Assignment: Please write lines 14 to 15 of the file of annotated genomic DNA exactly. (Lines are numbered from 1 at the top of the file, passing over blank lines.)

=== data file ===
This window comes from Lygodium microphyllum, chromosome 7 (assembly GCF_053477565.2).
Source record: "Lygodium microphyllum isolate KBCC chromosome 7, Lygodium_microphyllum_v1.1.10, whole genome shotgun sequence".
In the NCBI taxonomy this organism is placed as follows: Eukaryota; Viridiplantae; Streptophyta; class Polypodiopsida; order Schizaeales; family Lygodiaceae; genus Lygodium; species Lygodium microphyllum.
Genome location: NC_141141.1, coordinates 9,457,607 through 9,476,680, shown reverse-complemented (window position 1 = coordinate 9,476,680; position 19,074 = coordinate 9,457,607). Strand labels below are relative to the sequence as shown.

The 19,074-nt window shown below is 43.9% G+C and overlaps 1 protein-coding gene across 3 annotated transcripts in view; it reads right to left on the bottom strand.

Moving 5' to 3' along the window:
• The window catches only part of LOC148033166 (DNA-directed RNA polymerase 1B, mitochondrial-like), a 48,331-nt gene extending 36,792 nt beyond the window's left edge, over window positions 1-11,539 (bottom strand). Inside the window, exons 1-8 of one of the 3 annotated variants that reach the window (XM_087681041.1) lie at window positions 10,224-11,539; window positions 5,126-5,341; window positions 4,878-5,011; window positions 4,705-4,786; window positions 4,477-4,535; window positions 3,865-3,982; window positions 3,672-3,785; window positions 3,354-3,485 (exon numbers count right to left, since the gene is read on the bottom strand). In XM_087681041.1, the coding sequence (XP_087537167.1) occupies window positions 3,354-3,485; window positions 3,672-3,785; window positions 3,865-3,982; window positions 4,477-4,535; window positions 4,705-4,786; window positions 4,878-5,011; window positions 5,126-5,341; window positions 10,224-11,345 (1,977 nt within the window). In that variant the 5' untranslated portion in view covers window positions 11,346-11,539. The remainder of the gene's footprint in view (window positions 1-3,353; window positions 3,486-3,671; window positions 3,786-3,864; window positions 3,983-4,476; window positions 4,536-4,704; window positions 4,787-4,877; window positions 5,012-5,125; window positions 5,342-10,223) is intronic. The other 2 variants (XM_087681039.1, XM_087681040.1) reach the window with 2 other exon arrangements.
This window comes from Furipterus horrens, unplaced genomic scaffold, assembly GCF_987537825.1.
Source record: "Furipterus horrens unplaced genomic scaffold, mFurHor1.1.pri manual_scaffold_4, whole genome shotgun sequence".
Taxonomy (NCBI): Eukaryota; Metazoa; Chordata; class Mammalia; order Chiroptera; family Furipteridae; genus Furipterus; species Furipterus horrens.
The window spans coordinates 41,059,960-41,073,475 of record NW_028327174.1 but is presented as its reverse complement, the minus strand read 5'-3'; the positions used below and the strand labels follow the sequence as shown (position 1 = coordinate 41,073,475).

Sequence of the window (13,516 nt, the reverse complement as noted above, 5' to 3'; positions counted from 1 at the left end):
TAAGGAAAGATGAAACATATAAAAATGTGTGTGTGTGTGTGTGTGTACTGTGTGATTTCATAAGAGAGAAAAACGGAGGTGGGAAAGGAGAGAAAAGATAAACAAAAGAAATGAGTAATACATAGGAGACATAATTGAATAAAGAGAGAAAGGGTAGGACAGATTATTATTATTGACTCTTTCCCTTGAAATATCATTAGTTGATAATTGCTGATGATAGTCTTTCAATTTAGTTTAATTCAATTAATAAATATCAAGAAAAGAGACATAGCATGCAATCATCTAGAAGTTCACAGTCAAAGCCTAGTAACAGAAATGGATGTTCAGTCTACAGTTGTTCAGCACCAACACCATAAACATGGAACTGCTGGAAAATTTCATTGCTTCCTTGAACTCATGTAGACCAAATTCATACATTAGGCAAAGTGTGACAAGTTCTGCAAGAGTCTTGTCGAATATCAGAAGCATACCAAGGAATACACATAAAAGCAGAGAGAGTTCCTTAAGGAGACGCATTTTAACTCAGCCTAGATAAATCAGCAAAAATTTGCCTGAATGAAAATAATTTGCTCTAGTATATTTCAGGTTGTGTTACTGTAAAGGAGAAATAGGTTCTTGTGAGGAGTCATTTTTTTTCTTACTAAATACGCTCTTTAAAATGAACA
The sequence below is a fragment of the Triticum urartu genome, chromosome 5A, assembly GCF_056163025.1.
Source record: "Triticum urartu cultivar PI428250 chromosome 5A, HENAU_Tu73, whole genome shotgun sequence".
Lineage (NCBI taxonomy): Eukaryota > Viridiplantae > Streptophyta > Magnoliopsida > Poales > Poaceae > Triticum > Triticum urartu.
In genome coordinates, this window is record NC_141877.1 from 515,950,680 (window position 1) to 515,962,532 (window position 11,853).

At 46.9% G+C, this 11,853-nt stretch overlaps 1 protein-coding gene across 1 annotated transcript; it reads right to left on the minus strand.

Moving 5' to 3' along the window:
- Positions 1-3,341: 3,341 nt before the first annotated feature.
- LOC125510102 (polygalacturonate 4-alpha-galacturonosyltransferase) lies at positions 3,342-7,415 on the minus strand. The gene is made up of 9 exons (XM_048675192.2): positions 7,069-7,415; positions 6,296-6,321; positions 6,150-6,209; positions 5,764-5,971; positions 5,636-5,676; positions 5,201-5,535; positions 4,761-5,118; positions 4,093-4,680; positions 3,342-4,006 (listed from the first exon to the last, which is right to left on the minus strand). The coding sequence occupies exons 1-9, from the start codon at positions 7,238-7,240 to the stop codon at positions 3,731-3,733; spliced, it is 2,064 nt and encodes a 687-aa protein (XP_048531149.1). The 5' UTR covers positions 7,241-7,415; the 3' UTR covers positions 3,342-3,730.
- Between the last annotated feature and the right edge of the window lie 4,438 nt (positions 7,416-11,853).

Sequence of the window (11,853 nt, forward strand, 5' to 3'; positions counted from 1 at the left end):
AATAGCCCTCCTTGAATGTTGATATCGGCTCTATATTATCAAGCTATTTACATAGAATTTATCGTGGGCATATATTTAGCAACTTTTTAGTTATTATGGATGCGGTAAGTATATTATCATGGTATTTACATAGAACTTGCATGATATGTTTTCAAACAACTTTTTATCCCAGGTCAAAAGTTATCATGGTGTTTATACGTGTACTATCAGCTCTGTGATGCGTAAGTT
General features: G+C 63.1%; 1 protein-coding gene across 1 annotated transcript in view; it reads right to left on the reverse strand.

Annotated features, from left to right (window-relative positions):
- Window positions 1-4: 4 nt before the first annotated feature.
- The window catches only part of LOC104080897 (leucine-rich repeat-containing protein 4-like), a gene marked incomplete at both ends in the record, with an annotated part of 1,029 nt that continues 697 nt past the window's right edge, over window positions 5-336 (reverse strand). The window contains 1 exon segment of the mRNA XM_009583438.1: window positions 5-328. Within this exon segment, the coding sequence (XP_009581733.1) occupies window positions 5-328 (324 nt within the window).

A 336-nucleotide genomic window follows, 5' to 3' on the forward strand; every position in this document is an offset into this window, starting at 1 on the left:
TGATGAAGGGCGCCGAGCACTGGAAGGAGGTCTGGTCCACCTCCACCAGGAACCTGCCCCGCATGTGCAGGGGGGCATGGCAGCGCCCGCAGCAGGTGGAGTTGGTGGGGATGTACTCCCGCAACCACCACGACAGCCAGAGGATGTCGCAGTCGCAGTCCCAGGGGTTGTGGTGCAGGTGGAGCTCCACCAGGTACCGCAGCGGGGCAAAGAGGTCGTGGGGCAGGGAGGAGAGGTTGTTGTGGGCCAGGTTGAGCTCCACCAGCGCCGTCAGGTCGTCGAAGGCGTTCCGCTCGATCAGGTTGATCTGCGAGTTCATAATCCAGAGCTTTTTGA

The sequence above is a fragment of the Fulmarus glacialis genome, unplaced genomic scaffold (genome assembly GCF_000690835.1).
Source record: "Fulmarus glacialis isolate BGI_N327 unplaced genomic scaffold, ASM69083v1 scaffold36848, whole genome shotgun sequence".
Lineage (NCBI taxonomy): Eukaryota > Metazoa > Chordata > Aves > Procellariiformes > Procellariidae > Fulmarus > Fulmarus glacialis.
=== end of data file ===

The sequence below is a fragment of the Triticum urartu genome, chromosome 5A, assembly GCF_056163025.1.
Source record: "Triticum urartu cultivar PI428250 chromosome 5A, HENAU_Tu73, whole genome shotgun sequence".